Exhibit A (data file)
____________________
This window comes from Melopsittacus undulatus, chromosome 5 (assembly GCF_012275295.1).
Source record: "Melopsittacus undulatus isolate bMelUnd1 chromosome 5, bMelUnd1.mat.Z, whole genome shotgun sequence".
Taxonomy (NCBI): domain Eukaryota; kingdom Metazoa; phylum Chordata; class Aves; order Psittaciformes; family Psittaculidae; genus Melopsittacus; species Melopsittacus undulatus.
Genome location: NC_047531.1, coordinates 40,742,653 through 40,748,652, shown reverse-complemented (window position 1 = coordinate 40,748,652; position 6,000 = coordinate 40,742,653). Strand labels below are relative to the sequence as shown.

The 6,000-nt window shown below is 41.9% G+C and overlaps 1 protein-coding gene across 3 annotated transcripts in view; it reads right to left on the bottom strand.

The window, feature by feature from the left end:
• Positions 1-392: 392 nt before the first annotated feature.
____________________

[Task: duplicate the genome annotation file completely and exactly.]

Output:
This window comes from Melopsittacus undulatus, chromosome 5 (assembly GCF_012275295.1).
Source record: "Melopsittacus undulatus isolate bMelUnd1 chromosome 5, bMelUnd1.mat.Z, whole genome shotgun sequence".
Taxonomy (NCBI): domain Eukaryota; kingdom Metazoa; phylum Chordata; class Aves; order Psittaciformes; family Psittaculidae; genus Melopsittacus; species Melopsittacus undulatus.
Genome location: NC_047531.1, coordinates 40,742,653 through 40,748,652, shown reverse-complemented (window position 1 = coordinate 40,748,652; position 6,000 = coordinate 40,742,653). Strand labels below are relative to the sequence as shown.

The 6,000-nt window shown below is 41.9% G+C and overlaps 1 protein-coding gene across 3 annotated transcripts in view; it reads right to left on the bottom strand.

The window, feature by feature from the left end:
• Positions 1-392: 392 nt before the first annotated feature.